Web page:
Steve Winwood's Nine Lives marks a more organic return to recording. This will be good news for those who live for any resurrection of rock heroes from days of yore, and bad for those who loved his hit singles in the 1980s and '90s. Seven of these nine cuts resemble (at least partially) those found on his last album, the brilliant About Time issued in 2003. The latter was a barnstormer of a rhythm and rock album (feels like Traffic meets Santana) that never got its proper due. Winwood produced this set for his debut on Columbia. He plays loads of Hammond B-3 and guitar, but also has a small core band that includes Jose Pires de Almeida on guitar, drummer Richard Bailey, Karl Van Den Bossche on percussion, and Paul Booth on reeds and woodwinds. Those seeking an album that resembles the surprise radio hit "Dirty City" (featuring Eric Clapton as a guest) aren't quite getting that. For the most part, Nine Lives begins as an introspective and reflective album that eventually cooks its way through restrained but inventive Afro-Latin grooves, bluesy, funky B-3, and acoustic and electric rock guitars. Just as often, however, that same blend of rhythmic invention graces lithe, deeply reflective tunes that address some very adult issues: separation, loss, reunion, spiritual redemption, and epiphany.
The opening cut is the stripped-to-the-bone acoustic blues "I'm Not Drowning" with Winwood playing all the instruments. It's a gentle but effective blues moaner. Its 12-bar structure, hosts a memorable acoustic guitar lick that's ready-made for sampling. It's followed by "Fly," a nearly eight-minute tome that wouldn't have been out of place on Arc of a Diver if it'd had an unplugged element. Think of Robbie Robertson's solo material, or even the Blue Nile's sparse elegance on its debut album, and you can find a place for this gorgeous midtempo ballad with a sweet soprano saxophone line that leads into the melody. Winwood's voice is so rich here, it's capable of breaking your heart with its unsullied, beaten, and broken but unbowed spirit. The lyrics are almost holy in their expression of hope (more so than optimism) -- a hope that leads to a love that cannot be defeated. The album's single, "Dirty City," offers Clapton's most emotionally involved guitar playing in well over a decade; too bad he didn't play like this for the slumber-worthy Cream reunion. His sense of economy makes possible his actual feel for the guitar entering into the tune, and he basically makes it happen. But he has some real help from Van Den Bossche's djembes and congas, and a five-note, two-chord organ vamp from Winwood. When Mr. Slowhand takes his solo about six minutes in, its nasty sting is startling and raises the tension and release of the song as it eventually goes to fade about two minute later (it also makes the listener wonder where the hell he's been all these years and why his own records don't reflect this much invention and heat).
The next track, the deeply spiritual "We're All Looking," is a funky, jazzed-up rocker with searching lyrics and a tremendously soulful presence in Winwood's voice; his singing is beautiful and powerful on Nine Lives -- time has not had its way with the thin yet authoritative and yearning luster in the grain of it. Winwood is singing his ass off, with plenty of deep soul. Here again it's important to note that Van Den Bossche's percussion in this ensemble, and on these songs in particular, cannot be overstated. It lends a certain flight-worthy expansiveness to Winwood's organ playing, and frees Bailey's drums to explore in many of these highly nuanced, nocturnal, funky cuts (check "Hungry Man," where the doubled-up polyrhythms between the two drummers create a vibe Winwood can dig deep into and then soar with, on both the Hammond and in his vocals). Those percussion elements are what make these often lyrically introspective tunes jump to life. Van Den Bossche is also one of the reasons that About Time was such a killer. Carlos Santana might gnash his teeth over not getting to play on this recording -- his influence is all over it. The flute break blended with bubbling congas, djembes, and funky guitars on "Secrets" will make it desirable to beat hunters everywhere. Think of Herbie Mann and Wes Montgomery with Mongo Santamaria playing on Traffic's Low Spark of High Heeled Boys album, and you get the picture.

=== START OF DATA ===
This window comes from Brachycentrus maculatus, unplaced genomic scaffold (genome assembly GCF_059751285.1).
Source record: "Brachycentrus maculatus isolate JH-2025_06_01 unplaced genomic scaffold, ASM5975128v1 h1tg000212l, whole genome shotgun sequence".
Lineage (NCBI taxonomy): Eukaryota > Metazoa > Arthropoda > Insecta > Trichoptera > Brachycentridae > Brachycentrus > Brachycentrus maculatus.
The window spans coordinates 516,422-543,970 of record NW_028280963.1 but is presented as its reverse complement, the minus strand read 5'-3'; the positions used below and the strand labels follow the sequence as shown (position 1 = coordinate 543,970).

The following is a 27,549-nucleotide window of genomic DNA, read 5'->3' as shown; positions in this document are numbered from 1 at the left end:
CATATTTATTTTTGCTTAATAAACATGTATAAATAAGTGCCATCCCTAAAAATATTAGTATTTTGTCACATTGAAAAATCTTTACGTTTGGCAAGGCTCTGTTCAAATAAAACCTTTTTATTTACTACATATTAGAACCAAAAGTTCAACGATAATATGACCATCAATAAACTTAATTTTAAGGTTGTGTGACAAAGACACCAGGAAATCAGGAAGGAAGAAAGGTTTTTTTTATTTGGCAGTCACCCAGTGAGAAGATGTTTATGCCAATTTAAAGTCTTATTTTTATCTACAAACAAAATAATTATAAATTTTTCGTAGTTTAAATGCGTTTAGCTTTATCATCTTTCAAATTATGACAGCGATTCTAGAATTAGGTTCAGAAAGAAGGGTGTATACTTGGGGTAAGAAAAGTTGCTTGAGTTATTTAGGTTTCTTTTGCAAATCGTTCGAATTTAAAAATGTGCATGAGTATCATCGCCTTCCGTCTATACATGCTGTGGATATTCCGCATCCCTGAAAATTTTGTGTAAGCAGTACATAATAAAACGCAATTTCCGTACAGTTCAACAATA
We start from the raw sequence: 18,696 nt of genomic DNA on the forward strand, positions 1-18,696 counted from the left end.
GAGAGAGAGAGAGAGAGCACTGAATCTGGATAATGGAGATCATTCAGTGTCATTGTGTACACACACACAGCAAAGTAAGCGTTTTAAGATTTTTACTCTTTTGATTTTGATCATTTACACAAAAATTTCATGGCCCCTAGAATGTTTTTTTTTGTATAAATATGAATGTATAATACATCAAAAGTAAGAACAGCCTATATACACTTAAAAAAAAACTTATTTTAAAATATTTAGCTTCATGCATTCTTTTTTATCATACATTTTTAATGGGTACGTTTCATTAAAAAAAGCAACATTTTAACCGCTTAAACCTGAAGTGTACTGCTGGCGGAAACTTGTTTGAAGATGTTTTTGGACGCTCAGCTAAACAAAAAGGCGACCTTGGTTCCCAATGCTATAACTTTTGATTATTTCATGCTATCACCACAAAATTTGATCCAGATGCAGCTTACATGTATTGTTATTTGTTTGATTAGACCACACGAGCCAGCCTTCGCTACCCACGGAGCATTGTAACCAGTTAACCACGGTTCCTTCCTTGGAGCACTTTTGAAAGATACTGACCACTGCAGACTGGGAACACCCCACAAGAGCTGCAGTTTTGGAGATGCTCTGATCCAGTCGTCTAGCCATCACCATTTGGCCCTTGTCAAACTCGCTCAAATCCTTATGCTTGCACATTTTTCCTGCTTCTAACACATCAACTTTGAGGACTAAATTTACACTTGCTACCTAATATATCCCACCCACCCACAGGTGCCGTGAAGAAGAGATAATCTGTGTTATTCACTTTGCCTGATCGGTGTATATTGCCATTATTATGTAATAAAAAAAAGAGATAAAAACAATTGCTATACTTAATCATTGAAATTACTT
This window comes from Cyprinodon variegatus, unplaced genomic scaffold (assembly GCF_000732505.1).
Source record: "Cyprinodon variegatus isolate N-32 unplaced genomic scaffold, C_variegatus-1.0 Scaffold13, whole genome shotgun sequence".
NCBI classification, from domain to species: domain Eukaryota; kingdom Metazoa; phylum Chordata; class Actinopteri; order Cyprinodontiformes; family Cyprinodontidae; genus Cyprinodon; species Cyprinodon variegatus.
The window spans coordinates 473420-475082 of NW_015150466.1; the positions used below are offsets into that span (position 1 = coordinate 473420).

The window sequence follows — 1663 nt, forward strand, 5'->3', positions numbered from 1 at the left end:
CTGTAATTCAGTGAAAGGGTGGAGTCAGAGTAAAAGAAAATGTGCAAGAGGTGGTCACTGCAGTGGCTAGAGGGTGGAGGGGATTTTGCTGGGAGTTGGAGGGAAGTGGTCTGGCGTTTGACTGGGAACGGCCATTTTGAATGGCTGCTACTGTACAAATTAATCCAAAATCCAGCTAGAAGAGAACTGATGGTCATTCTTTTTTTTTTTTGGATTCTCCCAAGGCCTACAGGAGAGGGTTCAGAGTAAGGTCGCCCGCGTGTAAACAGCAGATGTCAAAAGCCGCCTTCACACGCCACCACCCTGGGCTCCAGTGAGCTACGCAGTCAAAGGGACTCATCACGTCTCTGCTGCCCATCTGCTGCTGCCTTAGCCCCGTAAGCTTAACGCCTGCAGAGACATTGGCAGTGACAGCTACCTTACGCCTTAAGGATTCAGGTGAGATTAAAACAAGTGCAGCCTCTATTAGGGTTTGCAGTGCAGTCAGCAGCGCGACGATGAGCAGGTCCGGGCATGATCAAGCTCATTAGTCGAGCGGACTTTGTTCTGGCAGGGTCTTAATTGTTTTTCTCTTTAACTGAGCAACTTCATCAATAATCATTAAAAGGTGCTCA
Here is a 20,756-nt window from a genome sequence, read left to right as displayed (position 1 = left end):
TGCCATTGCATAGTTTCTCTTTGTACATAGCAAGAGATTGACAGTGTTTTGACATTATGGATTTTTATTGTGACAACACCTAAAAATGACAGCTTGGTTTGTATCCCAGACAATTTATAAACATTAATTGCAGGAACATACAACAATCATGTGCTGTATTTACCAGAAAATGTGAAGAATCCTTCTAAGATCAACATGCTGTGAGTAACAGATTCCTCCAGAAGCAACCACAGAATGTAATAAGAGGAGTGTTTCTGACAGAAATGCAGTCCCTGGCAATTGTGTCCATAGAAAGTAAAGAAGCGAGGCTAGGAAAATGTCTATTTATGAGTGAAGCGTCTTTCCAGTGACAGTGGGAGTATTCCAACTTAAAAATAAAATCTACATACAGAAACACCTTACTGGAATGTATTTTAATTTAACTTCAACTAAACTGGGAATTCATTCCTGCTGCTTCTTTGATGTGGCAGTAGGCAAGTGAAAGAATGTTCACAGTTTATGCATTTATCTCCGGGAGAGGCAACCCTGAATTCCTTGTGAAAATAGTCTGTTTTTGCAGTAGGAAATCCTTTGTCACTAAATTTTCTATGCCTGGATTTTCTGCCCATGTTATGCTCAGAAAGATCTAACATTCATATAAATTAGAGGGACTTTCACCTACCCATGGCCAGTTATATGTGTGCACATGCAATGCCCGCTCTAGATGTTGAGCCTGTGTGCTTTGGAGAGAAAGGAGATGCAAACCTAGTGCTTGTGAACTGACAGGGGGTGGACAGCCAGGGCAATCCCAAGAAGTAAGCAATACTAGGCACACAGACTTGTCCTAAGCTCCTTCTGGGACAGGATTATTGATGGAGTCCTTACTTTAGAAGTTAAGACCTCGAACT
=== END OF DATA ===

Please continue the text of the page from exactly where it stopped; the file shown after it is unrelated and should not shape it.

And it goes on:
The final two tracks, and the other bookend, as it were, include one of the jauntiest, funkiest numbers on the set in "Sometimes We Do Forget," with a groove that is simply infectious with a bumping guitar and bassline. The closer, "Other Shore," is the only cut that recalls Winwood's early solo records, but it's sparse despite its beautiful, easy R&B lilt. Again, redemption for oneself, for others, for a love that has endured the goodbyes, and the letting go that ushers in a new "hello." This is pop music with soul, with grit and the grains of revealed truth pouring from Winwood's mouth, not as a survivor but as a man who has seen enough of life to know that the sun really does rise in the morning. Nine Lives is deeper, heartier, and braver lyrically than anything he's ever done. Musically, its only rival is About Time, but it's more reflective and gentler, without giving up any of the hunger which that album evidenced. This is not a comeback; it's instead a rediscovery from one of our most gifted singers, songwriters, and truth-tellers.